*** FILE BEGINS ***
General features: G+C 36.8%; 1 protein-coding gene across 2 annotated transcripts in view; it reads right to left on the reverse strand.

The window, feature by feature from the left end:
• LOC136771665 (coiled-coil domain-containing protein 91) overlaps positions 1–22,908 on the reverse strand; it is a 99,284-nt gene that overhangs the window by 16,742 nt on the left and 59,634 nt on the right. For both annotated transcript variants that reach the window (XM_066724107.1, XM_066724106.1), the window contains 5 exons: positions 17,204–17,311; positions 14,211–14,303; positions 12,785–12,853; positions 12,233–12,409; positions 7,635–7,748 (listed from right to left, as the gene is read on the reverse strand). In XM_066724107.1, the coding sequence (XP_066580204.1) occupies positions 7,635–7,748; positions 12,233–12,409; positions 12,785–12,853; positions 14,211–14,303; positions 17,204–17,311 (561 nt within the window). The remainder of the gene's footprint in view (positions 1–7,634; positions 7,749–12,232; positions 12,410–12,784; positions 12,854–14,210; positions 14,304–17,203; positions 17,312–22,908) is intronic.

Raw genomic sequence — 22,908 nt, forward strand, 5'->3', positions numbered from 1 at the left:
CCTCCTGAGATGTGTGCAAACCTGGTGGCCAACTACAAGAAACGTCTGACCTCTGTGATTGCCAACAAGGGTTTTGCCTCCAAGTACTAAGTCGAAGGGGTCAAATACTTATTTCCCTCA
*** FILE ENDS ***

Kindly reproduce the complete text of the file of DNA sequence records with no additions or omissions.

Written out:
General features: G+C 36.8%; 1 protein-coding gene across 2 annotated transcripts in view; it reads right to left on the reverse strand.

The window, feature by feature from the left end:
• LOC136771665 (coiled-coil domain-containing protein 91) overlaps positions 1–22,908 on the reverse strand; it is a 99,284-nt gene that overhangs the window by 16,742 nt on the left and 59,634 nt on the right. For both annotated transcript variants that reach the window (XM_066724107.1, XM_066724106.1), the window contains 5 exons: positions 17,204–17,311; positions 14,211–14,303; positions 12,785–12,853; positions 12,233–12,409; positions 7,635–7,748 (listed from right to left, as the gene is read on the reverse strand). In XM_066724107.1, the coding sequence (XP_066580204.1) occupies positions 7,635–7,748; positions 12,233–12,409; positions 12,785–12,853; positions 14,211–14,303; positions 17,204–17,311 (561 nt within the window). The remainder of the gene's footprint in view (positions 1–7,634; positions 7,749–12,232; positions 12,410–12,784; positions 12,854–14,210; positions 14,304–17,203; positions 17,312–22,908) is intronic.

Raw genomic sequence — 22,908 nt, forward strand, 5'->3', positions numbered from 1 at the left:
CCTCCTGAGATGTGTGCAAACCTGGTGGCCAACTACAAGAAACGTCTGACCTCTGTGATTGCCAACAAGGGTTTTGCCTCCAAGTACTAAGTCGAAGGGGTCAAATACTTATTTCCCTCA